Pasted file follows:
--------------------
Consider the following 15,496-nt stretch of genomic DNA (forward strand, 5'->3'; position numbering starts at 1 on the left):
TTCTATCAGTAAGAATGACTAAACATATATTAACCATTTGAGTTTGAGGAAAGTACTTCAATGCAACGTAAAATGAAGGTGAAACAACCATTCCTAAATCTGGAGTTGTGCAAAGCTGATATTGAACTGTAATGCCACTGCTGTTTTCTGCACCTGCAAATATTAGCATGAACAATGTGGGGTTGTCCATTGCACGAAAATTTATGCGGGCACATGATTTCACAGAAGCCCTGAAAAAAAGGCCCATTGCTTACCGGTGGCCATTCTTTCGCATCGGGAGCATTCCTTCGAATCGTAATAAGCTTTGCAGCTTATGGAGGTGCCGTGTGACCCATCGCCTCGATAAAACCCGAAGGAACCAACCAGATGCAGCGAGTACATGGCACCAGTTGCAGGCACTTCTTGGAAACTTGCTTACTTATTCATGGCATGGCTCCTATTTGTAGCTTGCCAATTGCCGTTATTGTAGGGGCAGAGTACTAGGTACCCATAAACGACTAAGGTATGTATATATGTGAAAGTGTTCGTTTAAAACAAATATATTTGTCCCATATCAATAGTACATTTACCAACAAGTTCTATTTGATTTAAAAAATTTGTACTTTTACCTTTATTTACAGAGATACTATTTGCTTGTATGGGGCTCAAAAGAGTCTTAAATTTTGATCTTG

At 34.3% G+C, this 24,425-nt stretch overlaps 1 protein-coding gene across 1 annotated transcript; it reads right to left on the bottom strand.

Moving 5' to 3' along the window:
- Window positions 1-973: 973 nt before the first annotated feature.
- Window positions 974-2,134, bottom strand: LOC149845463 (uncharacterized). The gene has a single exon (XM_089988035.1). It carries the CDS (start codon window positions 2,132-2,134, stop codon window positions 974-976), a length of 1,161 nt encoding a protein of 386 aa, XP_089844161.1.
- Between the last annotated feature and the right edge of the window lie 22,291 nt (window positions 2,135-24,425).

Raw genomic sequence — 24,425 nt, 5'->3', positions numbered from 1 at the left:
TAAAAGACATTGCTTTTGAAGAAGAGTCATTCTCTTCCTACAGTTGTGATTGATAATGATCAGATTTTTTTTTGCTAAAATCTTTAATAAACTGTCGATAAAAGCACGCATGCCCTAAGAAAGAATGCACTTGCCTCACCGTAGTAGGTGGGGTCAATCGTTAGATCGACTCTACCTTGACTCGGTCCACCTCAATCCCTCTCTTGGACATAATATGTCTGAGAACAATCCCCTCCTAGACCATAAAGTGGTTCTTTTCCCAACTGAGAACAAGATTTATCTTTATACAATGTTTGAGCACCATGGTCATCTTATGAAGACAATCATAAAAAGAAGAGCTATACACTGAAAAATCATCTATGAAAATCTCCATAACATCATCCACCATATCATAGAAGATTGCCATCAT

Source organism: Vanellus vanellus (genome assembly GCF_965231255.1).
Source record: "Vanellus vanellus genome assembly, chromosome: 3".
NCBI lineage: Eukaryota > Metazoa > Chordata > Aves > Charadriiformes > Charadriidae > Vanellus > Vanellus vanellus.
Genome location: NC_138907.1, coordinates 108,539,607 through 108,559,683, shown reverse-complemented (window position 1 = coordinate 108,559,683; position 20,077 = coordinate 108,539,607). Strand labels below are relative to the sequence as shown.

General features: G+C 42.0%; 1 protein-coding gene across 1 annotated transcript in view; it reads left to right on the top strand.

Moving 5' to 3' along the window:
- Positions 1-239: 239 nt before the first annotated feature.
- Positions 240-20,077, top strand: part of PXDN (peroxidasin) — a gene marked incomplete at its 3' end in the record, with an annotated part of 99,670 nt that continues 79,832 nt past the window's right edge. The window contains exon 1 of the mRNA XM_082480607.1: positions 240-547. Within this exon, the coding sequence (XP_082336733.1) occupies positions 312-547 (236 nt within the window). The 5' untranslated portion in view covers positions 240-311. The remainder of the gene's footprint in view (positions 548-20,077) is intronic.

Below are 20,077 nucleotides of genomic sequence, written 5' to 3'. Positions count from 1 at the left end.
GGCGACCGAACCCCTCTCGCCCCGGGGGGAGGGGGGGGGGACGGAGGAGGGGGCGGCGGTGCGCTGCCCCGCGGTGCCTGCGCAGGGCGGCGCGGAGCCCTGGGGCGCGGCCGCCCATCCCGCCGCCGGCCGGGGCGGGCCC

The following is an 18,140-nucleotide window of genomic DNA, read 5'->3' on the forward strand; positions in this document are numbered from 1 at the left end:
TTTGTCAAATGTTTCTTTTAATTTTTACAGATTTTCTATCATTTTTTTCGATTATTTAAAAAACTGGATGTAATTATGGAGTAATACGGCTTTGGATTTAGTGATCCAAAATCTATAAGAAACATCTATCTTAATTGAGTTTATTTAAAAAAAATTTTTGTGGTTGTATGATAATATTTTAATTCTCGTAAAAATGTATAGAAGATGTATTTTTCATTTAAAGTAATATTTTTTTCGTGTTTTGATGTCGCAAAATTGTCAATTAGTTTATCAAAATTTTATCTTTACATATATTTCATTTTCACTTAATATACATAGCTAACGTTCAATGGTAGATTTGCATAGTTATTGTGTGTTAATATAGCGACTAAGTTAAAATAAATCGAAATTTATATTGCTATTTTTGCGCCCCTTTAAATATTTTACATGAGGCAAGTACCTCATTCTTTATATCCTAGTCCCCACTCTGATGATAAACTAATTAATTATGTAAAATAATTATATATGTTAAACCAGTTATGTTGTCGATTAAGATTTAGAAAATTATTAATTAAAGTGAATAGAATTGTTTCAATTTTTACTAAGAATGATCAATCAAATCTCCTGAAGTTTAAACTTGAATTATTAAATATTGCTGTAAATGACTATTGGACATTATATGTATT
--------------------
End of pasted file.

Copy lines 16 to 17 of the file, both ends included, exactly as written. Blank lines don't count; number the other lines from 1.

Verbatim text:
- Positions 1-239: 239 nt before the first annotated feature.
- Positions 240-20,077, top strand: part of PXDN (peroxidasin) — a gene marked incomplete at its 3' end in the record, with an annotated part of 99,670 nt that continues 79,832 nt past the window's right edge. The window contains exon 1 of the mRNA XM_082480607.1: positions 240-547. Within this exon, the coding sequence (XP_082336733.1) occupies positions 312-547 (236 nt within the window). The 5' untranslated portion in view covers positions 240-311. The remainder of the gene's footprint in view (positions 548-20,077) is intronic.